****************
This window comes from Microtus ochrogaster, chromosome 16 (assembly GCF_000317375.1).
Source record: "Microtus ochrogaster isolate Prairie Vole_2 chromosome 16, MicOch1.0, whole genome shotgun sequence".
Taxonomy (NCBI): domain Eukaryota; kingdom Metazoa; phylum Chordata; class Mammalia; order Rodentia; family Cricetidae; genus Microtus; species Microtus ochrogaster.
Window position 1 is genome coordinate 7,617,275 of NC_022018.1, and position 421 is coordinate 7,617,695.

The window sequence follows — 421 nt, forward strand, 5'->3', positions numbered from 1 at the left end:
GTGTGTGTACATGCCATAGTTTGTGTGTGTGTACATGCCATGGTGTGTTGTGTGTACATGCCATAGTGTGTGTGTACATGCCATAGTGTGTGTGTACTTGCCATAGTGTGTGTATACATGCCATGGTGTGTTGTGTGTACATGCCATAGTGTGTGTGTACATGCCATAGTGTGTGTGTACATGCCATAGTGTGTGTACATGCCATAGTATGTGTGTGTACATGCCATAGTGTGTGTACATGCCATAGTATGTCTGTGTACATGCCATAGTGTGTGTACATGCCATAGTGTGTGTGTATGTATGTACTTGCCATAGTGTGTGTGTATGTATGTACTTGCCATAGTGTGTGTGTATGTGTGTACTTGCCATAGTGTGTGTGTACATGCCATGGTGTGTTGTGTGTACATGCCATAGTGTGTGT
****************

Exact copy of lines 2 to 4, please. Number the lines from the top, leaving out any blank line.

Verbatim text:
Source record: "Microtus ochrogaster isolate Prairie Vole_2 chromosome 16, MicOch1.0, whole genome shotgun sequence".
Taxonomy (NCBI): domain Eukaryota; kingdom Metazoa; phylum Chordata; class Mammalia; order Rodentia; family Cricetidae; genus Microtus; species Microtus ochrogaster.
Window position 1 is genome coordinate 7,617,275 of NC_022018.1, and position 421 is coordinate 7,617,695.